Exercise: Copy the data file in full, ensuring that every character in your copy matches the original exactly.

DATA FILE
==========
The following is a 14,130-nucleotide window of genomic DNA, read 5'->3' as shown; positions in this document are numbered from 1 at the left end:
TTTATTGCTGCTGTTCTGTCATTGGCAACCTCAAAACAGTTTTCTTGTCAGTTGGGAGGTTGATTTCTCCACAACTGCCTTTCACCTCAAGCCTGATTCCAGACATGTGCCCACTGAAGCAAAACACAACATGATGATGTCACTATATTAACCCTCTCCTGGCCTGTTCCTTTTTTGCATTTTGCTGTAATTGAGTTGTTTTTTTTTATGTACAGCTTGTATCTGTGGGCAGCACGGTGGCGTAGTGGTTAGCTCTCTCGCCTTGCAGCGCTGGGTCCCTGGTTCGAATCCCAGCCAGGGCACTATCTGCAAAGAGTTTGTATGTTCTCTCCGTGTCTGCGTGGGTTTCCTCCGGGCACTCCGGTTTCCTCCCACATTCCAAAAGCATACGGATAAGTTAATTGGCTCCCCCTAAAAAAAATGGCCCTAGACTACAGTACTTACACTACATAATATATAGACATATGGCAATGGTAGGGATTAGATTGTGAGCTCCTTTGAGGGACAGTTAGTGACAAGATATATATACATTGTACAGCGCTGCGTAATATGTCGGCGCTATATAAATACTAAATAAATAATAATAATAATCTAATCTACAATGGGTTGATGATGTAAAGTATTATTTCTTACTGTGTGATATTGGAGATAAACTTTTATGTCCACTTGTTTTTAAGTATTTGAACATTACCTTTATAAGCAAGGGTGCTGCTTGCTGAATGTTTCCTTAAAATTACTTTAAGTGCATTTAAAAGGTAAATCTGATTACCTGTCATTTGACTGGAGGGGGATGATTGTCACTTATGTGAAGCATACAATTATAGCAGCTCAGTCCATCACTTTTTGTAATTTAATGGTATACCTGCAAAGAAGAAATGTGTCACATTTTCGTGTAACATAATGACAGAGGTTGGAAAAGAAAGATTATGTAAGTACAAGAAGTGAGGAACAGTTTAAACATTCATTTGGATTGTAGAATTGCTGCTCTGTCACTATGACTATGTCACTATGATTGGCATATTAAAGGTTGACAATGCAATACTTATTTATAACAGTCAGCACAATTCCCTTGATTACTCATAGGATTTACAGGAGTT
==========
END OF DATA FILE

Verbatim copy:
The following is a 14,130-nucleotide window of genomic DNA, read 5'->3' as shown; positions in this document are numbered from 1 at the left end:
TTTATTGCTGCTGTTCTGTCATTGGCAACCTCAAAACAGTTTTCTTGTCAGTTGGGAGGTTGATTTCTCCACAACTGCCTTTCACCTCAAGCCTGATTCCAGACATGTGCCCACTGAAGCAAAACACAACATGATGATGTCACTATATTAACCCTCTCCTGGCCTGTTCCTTTTTTGCATTTTGCTGTAATTGAGTTGTTTTTTTTTATGTACAGCTTGTATCTGTGGGCAGCACGGTGGCGTAGTGGTTAGCTCTCTCGCCTTGCAGCGCTGGGTCCCTGGTTCGAATCCCAGCCAGGGCACTATCTGCAAAGAGTTTGTATGTTCTCTCCGTGTCTGCGTGGGTTTCCTCCGGGCACTCCGGTTTCCTCCCACATTCCAAAAGCATACGGATAAGTTAATTGGCTCCCCCTAAAAAAAATGGCCCTAGACTACAGTACTTACACTACATAATATATAGACATATGGCAATGGTAGGGATTAGATTGTGAGCTCCTTTGAGGGACAGTTAGTGACAAGATATATATACATTGTACAGCGCTGCGTAATATGTCGGCGCTATATAAATACTAAATAAATAATAATAATAATCTAATCTACAATGGGTTGATGATGTAAAGTATTATTTCTTACTGTGTGATATTGGAGATAAACTTTTATGTCCACTTGTTTTTAAGTATTTGAACATTACCTTTATAAGCAAGGGTGCTGCTTGCTGAATGTTTCCTTAAAATTACTTTAAGTGCATTTAAAAGGTAAATCTGATTACCTGTCATTTGACTGGAGGGGGATGATTGTCACTTATGTGAAGCATACAATTATAGCAGCTCAGTCCATCACTTTTTGTAATTTAATGGTATACCTGCAAAGAAGAAATGTGTCACATTTTCGTGTAACATAATGACAGAGGTTGGAAAAGAAAGATTATGTAAGTACAAGAAGTGAGGAACAGTTTAAACATTCATTTGGATTGTAGAATTGCTGCTCTGTCACTATGACTATGTCACTATGATTGGCATATTAAAGGTTGACAATGCAATACTTATTTATAACAGTCAGCACAATTCCCTTGATTACTCATAGGATTTACAGGAGTT